Q. 17 (b). Write short notes on the theories of liability.
Ans. There are two theories of liabilities: —
(1) The theory of Remedial Liability; and
(2) The theory of Penal Liability.
1. Theory of Remedial Liability–The sole condition of the exist-ence of remedial liability is existence of a legal duly binding upon the defendant. These are as under:
(i) Duties of imperfect obligation.—Such as those attached to a time-barred debt, or a debt due from the Crown which cannot be enforced at all;
(ii) Duties, which from their nature cannot be specifically enforced.—In certain cases, the nature of the duty or the corresponding right is such that it cannot be specifically enforced. For example, every one has a right to reputation and, therefore, there is a corresponding duty imposed on others not to violate such right. But if at, a libel is committed, the specific enforcement of corresponding duty of the defendant (i.e. person who has committed libel) is not possible. In other words, once a mischief has been done. it cannot be undone. In such cases, damages are perhaps the only adequate remedy.
(iii) Where specific enforcement of the duty is inadvisable.—In some cases specific enforcement is inadvisable e.g., in breach of the promise for marriage.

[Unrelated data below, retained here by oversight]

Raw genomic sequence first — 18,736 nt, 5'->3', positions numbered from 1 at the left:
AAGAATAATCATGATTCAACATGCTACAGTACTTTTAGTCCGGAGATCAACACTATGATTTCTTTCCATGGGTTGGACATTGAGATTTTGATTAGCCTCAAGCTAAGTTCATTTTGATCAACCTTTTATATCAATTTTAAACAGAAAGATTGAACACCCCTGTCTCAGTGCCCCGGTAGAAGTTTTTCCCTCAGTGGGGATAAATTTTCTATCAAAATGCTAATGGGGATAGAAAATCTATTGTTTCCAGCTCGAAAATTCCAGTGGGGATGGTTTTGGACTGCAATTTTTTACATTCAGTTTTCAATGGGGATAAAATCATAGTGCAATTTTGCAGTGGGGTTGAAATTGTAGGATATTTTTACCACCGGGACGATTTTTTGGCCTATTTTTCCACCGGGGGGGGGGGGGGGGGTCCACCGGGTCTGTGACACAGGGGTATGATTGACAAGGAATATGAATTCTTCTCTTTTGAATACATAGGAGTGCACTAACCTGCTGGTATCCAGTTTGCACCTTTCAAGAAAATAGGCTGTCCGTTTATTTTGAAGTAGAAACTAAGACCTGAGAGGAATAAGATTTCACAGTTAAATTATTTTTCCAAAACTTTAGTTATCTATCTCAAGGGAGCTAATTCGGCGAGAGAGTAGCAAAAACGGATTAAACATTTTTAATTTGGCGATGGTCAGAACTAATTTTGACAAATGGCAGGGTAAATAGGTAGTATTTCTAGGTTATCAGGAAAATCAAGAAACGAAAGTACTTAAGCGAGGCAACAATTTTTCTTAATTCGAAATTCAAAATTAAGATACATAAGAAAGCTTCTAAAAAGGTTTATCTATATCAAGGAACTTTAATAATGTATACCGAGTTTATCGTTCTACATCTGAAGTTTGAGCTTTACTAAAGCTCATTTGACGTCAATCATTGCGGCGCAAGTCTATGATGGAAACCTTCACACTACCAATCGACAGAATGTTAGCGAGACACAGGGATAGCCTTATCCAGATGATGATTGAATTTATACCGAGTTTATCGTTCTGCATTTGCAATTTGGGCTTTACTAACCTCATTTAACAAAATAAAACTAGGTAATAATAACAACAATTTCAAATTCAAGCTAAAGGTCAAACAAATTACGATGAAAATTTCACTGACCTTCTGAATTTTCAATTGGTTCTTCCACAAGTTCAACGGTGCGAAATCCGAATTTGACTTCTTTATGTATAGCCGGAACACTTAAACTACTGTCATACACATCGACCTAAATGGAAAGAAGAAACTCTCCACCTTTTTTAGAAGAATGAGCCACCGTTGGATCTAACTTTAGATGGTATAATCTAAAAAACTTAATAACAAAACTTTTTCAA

2. The Theory of Penal Liability Under Penal Liability there are to be considered :
(i) the `conditions’of penal liability;
(ii) the ‘incidence’ of penal liability; and
(iii) the `measures’of penal liability
(1) Conditions of penal liability.—The general conditions of penal liability are well indicated by the maxim, ‘Actits nonfacit ream nisi mens sit rea’ (the fact alone does not amount to guilt, it must be accompanied by a guilty mind), hence two conditions must be fulfilled before penal liability may be imposed—(a) material condition, and (b) formal condition.
The ‘material condition’ is the doing of some act by the person liable, and the ‘formal condition’ is the `mens rea’ or guilty mind with which the act is done. The two conditions must co-exist to make a person penally liable.
(ii) Incidence of liability.—From conditions we nowpass to its incidence. Normally and naturally the person who commits a wrong is liable for it. Yet both ancient and modern law admits instances of vicarious liability in which one man is held answerable for the act of another, masters are responsible for the acts of their servants done in course of their employment. In certain cases of civil liability damages can be recovered from the disposable estate of the deceased wrongdoer.
(iii) Measures of liability.—In criminal cases, the “motive” of the offence, the ‘magnitude’ of the offence and the ‘character’ of the offender are taken into account in fixing the punishment. In civil cases of penal redress, only the magnitude of the wrongful act or the amount of the loss inflicted by it is taken into consideration.